Bio-inputs of all kinds, including “bioles” (organic liquid fertilizers) have become popular among ecologically oriented NGOs and farmers in the Andes. Many CCRP-funded organizations have promoted, investigated, or used bioles and other liquid amendments. Interest is growing among agroecology science, practice, and movement communities for more rigorous learning and information about what bioles are, what conditions lead to different results, and how they work. Farmers need to understand how bioles perform in combination with practices such as green manure, erosion control, and soil amendments. The biology and chemistry of bioles present various intriguing scientific and practical issues.
The use of bioles is commonly advocated among agroecology practitioners in Latin America and, increasingly, around the world. Their use may improve productivity by providing nutrients and reducing pest damage, and is often offered as proof that a farm is agroecological. The CCRP has funded projects in the past and currently that have conducted research on bioles as a tangential activity, but the existing practices are diverse, findings related to bioles are ambiguous, and farmers’ practices and perspectives are equivocal. There is a need for greater clarity and coherence in the evidence base that could support decision-making regarding bioles.
The CCRP leadership and grantees from the Andes discussed the importance of having consolidated learning around this topic before proceeding with further research activities. The wider project team was selected from five strong applications because of the mix of stakeholders and methods. This particular proposal is intended to support the component led by Dr. Brendan O’Neill, a soil scientist with experience in Latin America, who is qualified to review the formal literature. The formal literature review component of the project will complement the part conducted in the region.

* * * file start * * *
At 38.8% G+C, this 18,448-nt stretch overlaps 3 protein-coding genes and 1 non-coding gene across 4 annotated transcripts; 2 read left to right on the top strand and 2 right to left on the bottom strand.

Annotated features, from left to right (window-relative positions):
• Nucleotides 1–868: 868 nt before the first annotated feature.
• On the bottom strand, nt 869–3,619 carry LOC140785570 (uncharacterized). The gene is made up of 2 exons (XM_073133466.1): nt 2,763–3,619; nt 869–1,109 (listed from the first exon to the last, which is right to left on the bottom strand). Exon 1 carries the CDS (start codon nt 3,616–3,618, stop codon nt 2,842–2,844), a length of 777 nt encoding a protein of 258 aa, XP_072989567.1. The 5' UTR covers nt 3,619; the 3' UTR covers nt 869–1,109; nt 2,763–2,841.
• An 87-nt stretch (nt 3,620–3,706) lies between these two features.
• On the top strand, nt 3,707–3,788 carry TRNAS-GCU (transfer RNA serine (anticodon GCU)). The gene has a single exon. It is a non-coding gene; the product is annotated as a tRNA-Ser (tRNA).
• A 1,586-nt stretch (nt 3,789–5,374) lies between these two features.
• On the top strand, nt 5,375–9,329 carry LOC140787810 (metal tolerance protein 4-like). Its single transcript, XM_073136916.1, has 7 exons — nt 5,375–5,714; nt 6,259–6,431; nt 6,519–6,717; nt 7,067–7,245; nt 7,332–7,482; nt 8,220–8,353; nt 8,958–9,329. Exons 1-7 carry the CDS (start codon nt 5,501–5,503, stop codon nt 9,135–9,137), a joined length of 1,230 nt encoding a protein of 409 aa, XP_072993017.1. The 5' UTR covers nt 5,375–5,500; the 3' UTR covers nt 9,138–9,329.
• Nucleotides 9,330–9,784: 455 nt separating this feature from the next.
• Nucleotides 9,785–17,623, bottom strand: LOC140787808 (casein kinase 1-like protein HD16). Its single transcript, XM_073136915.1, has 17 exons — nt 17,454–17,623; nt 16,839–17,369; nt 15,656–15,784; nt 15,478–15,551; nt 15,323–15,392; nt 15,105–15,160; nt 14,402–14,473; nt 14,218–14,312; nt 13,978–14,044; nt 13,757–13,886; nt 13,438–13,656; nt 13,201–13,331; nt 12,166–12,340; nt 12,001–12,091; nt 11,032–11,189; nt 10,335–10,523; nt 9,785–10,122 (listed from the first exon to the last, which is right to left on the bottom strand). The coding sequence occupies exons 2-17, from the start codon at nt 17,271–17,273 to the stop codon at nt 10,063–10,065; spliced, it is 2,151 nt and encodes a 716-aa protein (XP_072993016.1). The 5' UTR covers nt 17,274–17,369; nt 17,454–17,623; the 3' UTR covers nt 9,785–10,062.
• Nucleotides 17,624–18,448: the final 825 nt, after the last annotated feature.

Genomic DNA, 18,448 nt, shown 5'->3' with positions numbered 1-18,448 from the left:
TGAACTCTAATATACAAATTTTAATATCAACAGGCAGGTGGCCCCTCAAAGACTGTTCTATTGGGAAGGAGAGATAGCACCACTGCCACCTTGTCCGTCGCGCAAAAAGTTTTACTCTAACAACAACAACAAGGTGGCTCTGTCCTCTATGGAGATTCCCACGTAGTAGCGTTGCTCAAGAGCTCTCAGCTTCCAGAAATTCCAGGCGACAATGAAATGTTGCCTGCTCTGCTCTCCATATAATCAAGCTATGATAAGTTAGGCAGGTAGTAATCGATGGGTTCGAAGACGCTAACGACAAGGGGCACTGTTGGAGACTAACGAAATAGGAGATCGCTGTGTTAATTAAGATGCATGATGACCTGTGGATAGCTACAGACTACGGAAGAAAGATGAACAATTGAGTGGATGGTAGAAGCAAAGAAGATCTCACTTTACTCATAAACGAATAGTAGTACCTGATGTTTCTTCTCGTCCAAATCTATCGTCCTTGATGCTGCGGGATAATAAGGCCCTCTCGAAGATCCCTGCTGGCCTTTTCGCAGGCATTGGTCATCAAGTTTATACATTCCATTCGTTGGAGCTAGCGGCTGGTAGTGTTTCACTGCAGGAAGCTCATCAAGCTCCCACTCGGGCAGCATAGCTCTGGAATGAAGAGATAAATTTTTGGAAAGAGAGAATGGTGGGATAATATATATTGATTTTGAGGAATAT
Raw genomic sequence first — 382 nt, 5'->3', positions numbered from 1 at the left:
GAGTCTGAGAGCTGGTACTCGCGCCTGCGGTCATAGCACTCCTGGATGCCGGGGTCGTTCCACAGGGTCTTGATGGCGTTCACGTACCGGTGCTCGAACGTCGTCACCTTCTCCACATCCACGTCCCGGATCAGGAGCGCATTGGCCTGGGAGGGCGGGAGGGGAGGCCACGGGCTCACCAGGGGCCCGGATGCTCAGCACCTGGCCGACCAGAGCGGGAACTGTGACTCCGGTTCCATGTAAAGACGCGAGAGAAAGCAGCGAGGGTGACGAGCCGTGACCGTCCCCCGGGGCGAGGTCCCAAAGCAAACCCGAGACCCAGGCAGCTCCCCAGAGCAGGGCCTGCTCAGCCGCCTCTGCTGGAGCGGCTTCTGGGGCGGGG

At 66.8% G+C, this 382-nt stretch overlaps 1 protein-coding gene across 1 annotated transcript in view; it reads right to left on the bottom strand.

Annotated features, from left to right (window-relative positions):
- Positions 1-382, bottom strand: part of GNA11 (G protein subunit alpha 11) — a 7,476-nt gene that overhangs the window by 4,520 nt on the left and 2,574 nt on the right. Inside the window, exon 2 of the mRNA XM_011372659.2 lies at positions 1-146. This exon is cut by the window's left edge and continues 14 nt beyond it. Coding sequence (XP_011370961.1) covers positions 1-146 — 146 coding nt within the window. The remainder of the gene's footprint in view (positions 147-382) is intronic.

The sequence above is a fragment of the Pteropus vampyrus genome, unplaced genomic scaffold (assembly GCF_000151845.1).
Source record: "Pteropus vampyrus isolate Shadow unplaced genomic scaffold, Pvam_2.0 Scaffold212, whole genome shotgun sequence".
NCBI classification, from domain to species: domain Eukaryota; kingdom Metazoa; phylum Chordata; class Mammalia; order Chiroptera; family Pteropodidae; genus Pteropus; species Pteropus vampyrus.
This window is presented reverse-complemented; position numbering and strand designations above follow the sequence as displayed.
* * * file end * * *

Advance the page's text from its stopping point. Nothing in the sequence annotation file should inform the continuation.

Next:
Bring together existing knowledge on liquid biofertilizers in a meta-analysis, featuring a detailed typology of the characterization of liquid bio-inputs, their formulation and use in different contexts. This knowledge will be used to better inform their practical use in the Andes, but also to identify pressing areas for basic and/or applied research.
Outputs and Outcomes:
Output: A review of global research on liquid organic inputs. This will be done through a systematic and exhaustive bibliographic review of academic research. The team will categorize the nature of these inputs, including raw materials, preparation/ fermentation methods, chemical and microbiological composition, the purpose and objectives of their use, and observed results of the application of the different preparations under different conditions.
Both outputs of the joint project will contribute to:
A report in Spanish and English of the study’s results
A policy brief for decision makers
A synthesis report for farmers
A scientific publication
Events with key interest groups in Ecuador, Peru, and Bolivia to present and discuss the findings
An updated and virtual multi-player platform to keep stakeholders in contact and continue complementing the analysis
This process will strengthen links among researchers and scientists, NGOs, and practitioners, which will facilitate future research and outreach into bio-inputs and related practices. It will also help train future professionals through involvement of student researchers.
Creation and dissemination of this knowledge related to liquid bio-inputs will strengthen among between communities and practitioners in the agroecological regions of the high Andes, and strengthen sharing of knowledge and experience into the future.